Update specific elements of the regulations to maintain alignment with the United States for the following products:

  • Ceiling fan lighting kits
  • Ice-makers (automatic commercial)
  • Metal halide lamp ballasts
  • Microwave ovens.

NRCan plans to proceed with multiple regulatory packages and to skip Canada Gazette, Part I to publish directly in Canada Gazette, Part II because the proposed changes are administrative in nature, and to ensure that harmonization is maintained and that potential trade impacts are avoided.

Other Plans:

On August 19, 2023, NRCan published an updated Notice in Canada Gazette, Part I, which indicated NRCan’s commitment to update energy efficiency and testing standards of refrigerators and refrigerators-freezers, freezers, dishwashers, clothes washers and clothes dryers. The department plans to align energy efficiency and testing standards with the U.S. and is waiting for the U.S. to finalize their plans.

Future Policy Work Which May or May Not Lead to Regulatory Actions

NRCan has identified the following products as being of interest and will investigate further by launching market studies and/or pre-consultation to determine if there are economically justifiable energy savings to warrant consideration for future regulation:

Currently Regulated Products

  • Gas furnaces (commercial)Footnote 1
  • Oil furnaces (commercial)Footnote 2
  • General service lamps
  • Heat/energy-recovery ventilators
  • Heat pumps (including ground-source, water to water and air to water)
  • Electric water heaters (household)
  • Gas-fired storage water heaters (household)
  • Oil-fired water heaters (household)

New Products

  • Air cleaners
  • Computer room air conditioners
  • Heat pump water heaters (household)
  • Pool heaters
  • Replacement pool pump motors
  • Toilets and urinals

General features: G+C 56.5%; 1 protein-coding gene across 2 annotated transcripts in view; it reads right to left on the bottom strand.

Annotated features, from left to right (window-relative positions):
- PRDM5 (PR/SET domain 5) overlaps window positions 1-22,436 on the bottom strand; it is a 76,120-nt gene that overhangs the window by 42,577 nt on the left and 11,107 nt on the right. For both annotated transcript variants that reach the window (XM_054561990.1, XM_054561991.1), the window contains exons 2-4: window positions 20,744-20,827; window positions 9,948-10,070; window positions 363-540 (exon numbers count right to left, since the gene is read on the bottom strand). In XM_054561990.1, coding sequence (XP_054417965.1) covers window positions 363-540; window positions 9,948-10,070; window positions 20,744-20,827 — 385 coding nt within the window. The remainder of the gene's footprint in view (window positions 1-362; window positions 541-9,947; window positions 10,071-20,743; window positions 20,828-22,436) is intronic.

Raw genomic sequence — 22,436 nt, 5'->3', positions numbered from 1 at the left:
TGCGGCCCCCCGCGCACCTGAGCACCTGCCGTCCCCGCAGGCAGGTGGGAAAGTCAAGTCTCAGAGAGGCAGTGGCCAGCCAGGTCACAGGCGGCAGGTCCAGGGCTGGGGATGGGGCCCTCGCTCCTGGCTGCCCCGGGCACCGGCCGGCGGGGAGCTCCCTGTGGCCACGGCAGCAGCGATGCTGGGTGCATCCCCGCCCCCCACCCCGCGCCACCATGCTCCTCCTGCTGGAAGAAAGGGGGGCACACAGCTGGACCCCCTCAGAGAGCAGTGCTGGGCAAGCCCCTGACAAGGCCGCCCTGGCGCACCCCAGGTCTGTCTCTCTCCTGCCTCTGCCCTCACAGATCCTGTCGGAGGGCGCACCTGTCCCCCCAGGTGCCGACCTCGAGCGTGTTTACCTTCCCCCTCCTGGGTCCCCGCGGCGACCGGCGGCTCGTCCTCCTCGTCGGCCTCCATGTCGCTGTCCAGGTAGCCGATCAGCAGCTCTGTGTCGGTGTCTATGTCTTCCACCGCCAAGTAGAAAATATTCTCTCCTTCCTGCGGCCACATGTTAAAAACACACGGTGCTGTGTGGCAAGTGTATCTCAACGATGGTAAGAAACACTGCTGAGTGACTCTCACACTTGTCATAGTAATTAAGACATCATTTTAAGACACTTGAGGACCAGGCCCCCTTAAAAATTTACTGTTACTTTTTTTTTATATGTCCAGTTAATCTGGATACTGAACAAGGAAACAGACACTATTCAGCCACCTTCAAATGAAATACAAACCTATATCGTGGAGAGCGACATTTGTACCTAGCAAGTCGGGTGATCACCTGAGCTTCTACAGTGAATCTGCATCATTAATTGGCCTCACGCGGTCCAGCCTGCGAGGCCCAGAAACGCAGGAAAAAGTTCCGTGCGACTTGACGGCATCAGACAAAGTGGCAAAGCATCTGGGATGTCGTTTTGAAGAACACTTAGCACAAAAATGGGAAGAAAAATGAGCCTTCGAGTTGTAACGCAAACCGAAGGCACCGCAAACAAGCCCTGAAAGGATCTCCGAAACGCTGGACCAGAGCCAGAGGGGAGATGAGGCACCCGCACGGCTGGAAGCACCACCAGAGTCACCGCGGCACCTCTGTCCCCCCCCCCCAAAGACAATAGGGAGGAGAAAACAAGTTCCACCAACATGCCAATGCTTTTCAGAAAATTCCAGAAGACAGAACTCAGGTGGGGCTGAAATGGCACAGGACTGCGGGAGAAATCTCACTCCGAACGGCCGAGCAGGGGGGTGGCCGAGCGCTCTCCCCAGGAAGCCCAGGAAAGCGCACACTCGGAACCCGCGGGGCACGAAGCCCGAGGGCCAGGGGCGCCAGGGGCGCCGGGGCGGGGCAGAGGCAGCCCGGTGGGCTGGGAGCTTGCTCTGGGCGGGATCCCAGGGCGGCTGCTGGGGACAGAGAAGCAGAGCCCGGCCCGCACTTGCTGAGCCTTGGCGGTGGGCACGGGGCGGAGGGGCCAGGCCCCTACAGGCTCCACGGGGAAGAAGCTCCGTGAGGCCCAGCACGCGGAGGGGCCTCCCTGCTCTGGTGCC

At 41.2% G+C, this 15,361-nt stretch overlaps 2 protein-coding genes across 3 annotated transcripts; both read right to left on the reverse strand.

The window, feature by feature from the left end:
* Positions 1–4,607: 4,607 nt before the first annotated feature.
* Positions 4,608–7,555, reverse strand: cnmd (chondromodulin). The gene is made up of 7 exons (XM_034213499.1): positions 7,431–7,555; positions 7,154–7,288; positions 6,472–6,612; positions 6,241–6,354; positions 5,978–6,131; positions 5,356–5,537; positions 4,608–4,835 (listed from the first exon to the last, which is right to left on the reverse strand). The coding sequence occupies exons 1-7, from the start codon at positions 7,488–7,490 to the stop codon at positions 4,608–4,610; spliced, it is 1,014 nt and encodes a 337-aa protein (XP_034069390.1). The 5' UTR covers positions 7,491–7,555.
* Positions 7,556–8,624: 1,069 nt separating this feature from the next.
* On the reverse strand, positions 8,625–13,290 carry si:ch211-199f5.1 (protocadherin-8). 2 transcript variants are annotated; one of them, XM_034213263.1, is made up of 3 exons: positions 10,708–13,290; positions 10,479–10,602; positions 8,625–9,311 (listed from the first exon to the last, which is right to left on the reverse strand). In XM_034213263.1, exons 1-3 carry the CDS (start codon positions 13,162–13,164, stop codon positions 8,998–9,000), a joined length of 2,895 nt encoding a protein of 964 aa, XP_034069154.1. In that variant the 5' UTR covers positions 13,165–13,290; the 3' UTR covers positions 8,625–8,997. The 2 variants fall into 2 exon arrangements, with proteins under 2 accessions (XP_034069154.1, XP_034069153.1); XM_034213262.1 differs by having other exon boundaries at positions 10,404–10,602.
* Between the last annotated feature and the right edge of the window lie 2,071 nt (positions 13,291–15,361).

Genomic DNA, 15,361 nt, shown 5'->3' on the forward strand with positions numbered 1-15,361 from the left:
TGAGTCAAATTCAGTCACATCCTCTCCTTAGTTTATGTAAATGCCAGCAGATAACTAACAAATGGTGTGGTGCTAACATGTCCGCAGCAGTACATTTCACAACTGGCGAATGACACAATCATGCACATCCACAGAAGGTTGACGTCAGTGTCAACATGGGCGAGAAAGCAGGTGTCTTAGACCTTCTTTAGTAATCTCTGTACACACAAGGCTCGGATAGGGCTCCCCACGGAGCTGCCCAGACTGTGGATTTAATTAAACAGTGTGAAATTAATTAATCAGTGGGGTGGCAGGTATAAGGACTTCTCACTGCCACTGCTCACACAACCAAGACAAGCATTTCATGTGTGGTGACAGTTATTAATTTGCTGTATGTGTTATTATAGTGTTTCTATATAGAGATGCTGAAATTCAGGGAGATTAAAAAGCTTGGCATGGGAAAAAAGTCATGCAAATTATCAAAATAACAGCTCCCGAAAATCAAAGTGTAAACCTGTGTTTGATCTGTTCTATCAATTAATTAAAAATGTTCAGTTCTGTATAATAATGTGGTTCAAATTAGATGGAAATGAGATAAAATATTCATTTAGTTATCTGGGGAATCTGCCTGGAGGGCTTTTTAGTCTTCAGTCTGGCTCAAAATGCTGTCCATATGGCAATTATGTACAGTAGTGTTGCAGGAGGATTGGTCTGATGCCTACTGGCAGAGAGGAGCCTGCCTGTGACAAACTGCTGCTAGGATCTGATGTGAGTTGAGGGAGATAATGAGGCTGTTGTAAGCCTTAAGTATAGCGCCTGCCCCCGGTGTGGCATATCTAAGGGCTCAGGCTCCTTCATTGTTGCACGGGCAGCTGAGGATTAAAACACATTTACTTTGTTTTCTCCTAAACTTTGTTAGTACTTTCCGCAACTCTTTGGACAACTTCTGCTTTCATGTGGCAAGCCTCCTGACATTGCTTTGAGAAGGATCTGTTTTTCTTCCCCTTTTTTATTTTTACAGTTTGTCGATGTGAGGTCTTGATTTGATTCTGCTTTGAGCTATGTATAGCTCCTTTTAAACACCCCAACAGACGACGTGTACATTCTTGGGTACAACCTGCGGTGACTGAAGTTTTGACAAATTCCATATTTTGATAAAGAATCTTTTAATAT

• Uninterruptible power supplies

NRCan is also investigating the possibility of developing reporting and labelling requirements for fenestration products (windows, doors and skylights).

Finally, NRCan is continuously assessing the potential impacts of updating energy efficiency standards or adding new products to achieve further energy savings and support the Government’s climate change objectives and its commitments to minimize unnecessary regulatory differences within Canada and North America. Future changes will be considered based on potential energy and greenhouse gas savings, economic savings for consumers and businesses, and alignment opportunities with trading partners. This Forward Regulatory Plan will be updated, and stakeholders will be notified, as new products are identified for consideration or as plans are solidified.

Potential Impacts on Canadians, Including Businesses

For proposed amendments, there may be business impacts on manufacturers, importers, and distributors of these products as the amendments will prevent the importation into Canada or shipment across provinces of regulated products that do not meet prescribed efficiency levels for sale or lease. The “One-for-One” Rule and/or the small business lens may apply. Consumers and businesses are expected to save money by purchasing products that are more efficient.

Regulatory Cooperation Efforts (Domestic and International)